Copy

Friday, February 9, 2018

The Readout by Damian Garde & Meghana Keshavan

Welcome to The Readout, where we keep you on top of the latest in biotech. For more in-depth coverage of biopharma, subscribe to STAT Plus. And get a load of us on LinkedIn. On Twitter: @damiangarde@megkesh, and @statnews.

Biotech is now flat for 2018

87396691-e5ca-4560-8a09-e04a5b7a5bdb.png

Did you enjoy the 2018 biotech boom?

The XBI biotech index began the year at an unassuming $87, only to rocket up to an all-time high in a matter of weeks, with high-dollar buyouts galore and an overwhelming sense that drugs were just super good now.

Those were the days. Last night, XBI closed right back home at $87, like the previous month's honeymoon never even happened. Stocks, man.

Regeneron’s state of the union

A few years ago, the conventional wisdom was that Regeneron Pharmaceuticals was sitting on two sure-fire blockbusters: a treatment for high cholesterol and another with the potential to treat a handful of allergic diseases.

But things didn’t exactly shake out that way. The cholesterol drug has struggled mightily to bring in revenue, and the other treatment, approved for eczema, is facing a now-familiar problem for new therapies: It’s really hard to get prescriptions filled.

And so Thursday’s quarterly earnings call provided a glimpse at the new normal for Regeneron. On the eczema drug, ever-quotable CEO Leonard Schleifer sounded frustrated about the barriers to patient access, suggesting that "perhaps we should start a hashtag: #deniedRx." And on cholesterol, all Schleifer could do was point out that a great, big, important clinical trial is slated to read out next month, and the results will determine whether Regeneron’s drug will be ever be a profitable product.

On the horizon is yet more uncertainty. Regeneron’s next big idea is a pain treatment that promises to relieve agony without the risk of addiction, thereby reducing the need for opioids. It’s part of a whole class of medicines that look like they work in clinical trials, but an alarming rate of joint problems have dogged the whole group. Regeneron believes it has found a way around the safety issues, but just like in cholesterol, it’s impossible to say until Phase 3 trials read out later this year.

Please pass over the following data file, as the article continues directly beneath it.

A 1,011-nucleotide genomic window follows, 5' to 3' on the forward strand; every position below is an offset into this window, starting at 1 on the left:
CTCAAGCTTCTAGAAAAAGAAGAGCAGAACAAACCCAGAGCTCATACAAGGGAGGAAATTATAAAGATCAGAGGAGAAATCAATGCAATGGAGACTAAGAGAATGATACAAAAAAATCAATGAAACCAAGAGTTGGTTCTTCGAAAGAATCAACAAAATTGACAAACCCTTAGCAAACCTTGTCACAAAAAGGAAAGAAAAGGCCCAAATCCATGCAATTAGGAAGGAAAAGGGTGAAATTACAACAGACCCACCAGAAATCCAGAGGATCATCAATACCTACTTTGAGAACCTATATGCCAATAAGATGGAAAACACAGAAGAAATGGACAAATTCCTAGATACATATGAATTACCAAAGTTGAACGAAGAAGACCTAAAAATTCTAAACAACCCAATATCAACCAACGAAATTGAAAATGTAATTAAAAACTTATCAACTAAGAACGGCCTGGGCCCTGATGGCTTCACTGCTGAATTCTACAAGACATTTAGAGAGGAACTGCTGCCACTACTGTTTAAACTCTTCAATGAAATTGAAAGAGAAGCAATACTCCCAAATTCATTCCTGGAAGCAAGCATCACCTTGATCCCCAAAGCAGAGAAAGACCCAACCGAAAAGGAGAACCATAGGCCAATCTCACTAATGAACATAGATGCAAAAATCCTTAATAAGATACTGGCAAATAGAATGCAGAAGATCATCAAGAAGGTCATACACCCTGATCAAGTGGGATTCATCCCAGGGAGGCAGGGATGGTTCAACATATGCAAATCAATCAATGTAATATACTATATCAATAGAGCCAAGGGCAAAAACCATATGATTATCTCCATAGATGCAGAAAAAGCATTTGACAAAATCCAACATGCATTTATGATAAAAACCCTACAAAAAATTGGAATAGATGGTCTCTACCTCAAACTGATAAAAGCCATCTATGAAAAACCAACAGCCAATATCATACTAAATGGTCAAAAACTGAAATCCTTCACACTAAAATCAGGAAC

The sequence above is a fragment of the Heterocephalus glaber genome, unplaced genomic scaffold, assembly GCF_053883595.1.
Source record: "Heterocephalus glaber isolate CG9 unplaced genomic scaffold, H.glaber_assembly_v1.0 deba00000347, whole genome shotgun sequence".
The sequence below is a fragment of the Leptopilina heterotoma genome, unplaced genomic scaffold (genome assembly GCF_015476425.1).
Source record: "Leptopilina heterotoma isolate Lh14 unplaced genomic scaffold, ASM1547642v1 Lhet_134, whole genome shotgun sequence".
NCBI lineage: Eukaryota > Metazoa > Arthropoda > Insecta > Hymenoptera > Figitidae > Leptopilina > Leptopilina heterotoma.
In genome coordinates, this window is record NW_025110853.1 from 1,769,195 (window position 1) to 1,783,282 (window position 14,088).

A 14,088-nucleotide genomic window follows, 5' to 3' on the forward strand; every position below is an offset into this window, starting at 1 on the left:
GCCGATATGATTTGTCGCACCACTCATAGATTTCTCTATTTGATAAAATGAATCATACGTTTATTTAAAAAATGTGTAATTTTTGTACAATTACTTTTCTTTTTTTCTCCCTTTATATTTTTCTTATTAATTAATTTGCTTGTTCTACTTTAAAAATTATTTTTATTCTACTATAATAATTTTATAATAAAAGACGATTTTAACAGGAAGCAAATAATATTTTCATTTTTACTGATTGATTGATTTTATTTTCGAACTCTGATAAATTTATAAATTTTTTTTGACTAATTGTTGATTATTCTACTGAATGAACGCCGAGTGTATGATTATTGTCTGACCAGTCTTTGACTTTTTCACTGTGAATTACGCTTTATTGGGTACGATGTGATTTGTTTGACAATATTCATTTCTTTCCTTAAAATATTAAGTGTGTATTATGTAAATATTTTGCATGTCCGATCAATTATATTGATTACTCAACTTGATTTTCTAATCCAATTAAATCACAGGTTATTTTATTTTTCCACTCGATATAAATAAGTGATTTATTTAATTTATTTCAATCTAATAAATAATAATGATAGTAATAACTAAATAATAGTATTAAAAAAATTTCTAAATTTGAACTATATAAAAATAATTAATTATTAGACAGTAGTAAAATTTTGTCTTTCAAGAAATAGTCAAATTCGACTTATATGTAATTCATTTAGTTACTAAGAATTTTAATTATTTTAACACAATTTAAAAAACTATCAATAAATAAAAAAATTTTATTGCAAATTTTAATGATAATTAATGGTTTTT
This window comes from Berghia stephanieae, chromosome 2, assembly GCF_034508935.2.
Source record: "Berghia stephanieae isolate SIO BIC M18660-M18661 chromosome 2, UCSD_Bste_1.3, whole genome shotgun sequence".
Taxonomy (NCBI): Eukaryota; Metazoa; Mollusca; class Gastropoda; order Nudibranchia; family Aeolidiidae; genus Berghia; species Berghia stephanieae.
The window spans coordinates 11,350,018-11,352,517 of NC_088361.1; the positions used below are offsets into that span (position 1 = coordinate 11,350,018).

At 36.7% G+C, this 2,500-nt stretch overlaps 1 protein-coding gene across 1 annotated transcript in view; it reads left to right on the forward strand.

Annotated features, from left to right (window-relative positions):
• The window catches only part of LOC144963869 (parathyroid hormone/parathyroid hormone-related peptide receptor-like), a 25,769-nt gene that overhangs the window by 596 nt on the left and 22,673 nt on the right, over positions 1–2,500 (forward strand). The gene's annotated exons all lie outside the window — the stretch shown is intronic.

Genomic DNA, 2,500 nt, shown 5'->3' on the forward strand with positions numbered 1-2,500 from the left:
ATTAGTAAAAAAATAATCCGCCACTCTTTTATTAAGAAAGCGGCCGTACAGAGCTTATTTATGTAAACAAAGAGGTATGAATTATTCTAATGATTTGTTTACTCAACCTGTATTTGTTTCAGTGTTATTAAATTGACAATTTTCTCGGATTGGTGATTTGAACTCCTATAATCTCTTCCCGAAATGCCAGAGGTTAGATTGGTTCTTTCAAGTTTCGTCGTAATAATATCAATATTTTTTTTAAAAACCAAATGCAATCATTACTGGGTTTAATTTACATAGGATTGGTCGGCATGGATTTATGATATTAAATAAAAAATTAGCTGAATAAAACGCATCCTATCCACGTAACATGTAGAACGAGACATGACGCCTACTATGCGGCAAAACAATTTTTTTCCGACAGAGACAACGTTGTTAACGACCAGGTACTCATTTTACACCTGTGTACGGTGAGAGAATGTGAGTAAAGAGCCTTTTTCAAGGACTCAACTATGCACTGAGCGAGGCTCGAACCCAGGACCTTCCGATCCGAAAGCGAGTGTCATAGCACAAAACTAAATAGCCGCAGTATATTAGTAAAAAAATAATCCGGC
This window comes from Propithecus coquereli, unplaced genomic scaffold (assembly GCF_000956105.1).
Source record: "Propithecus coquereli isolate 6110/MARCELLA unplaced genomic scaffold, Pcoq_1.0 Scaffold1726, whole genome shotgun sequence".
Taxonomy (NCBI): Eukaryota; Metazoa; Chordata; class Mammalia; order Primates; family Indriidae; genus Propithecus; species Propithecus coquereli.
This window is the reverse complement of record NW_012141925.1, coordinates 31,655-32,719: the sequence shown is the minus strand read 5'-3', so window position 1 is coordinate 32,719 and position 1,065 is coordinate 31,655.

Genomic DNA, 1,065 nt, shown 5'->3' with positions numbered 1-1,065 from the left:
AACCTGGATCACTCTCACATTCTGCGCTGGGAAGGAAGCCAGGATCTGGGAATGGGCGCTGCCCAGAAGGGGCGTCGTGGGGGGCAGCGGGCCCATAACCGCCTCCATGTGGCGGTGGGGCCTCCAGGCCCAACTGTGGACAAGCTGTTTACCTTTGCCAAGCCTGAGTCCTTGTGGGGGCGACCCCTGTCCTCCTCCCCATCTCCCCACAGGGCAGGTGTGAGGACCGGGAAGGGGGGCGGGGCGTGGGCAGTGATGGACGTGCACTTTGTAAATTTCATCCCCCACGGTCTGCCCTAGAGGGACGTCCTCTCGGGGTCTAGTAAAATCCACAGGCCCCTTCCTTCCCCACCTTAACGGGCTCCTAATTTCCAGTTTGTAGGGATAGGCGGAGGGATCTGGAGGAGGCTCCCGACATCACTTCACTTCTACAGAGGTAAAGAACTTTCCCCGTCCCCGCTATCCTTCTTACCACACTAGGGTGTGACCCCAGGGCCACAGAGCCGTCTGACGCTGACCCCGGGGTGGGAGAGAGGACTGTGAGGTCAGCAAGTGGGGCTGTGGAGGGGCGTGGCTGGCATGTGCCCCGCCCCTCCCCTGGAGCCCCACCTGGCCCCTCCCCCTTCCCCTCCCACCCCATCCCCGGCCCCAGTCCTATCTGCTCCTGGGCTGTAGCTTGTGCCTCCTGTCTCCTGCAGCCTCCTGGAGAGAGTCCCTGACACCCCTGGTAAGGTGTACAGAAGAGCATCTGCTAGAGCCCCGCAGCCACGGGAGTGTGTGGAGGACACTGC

Sponsor content by STAT

STAT Webinar: Gene editing, CRISPR, and what comes next

Join STAT senior science writer Sharon Begley and national biotech columnist Adam Feuerstein for a free webinar on February 22. They’ll tell you what CRISPR is (and is not), what other genome-editing methods are already being tested, and which companies are betting on these technologies to one day treat, cure, or prevent disease. Click here to register.

Consider the lab mouse

How do you know when it is in pain? A mouse fears a scientist, because a scientist looks like a predator. And that makes it difficult for a scientist to know how the mouse is feeling — and whether it's responding to an investigational pain drug. And that makes it hard to develop pain drugs.

That's why Boston Children’s Hospital neurobiologist David Roberson invented the PalmReader, as STAT's Megan Thielking reports. Instead of hovering over his mice and freaking them out, Roberson uses his technology to capture their footprints and measure their behavior. Free from the prying eyes of predators, a mouse in pain scurries differently than one simply going about its day, and Roberson can keep tabs on every pattering paw with an eye on whether a given drug is doing its job.

Read more.

How much is too much for CAR-T?

Drug-pricing crusader David Mitchell did some math and concluded Novartis could price its blood cancer CAR-T Kymriah at $160,000 and still make a healthy profit. Kymriah’s actual price is $475,000. To Mitchell, this means Novartis is a greedy pharma profiteer bankrupting the U.S. health care system. Novartis disputes Mitchell’s math and his conclusion. 

This argument is misdirected and counterproductive, says Baird biotech analyst Brian Skorney. His point: Attacking life-saving drugs like Kymriah or Gilead Sciences’ hepatitis C cure Sovaldi for their high cost will cause fewer of them to be developed in the future. If that happens, no one benefits. Instead, critics should focus on drugs that barely work but still generate billions of dollars in revenue, mainly because no one pays attention.

“When a drug like Avastin does $6 billion per year to primarily give prettier CT scans, attacking Kymriah just carries no weight with me,” he says.

More reads

  • He calls animal testing ‘taxpayer-funded torture.’ He got the FDA to listen. (STAT)
  • Maryland sues Insys to enforce subpoena in opioid probe. (Reuters)
  • In latest blow to Teva, CGRP migraine med could be delayed while rivals race toward the finish line. (Endpoints)
  • Optogenetics 2.0: Brain control goes wireless via light, sound, or a drug. (STAT)

Have a news tip or comment you want to send us?

Send us an email

Thanks for reading! Until tomorrow,

Damian

Enjoy this email? Tell your friends and coworkers to sign up here.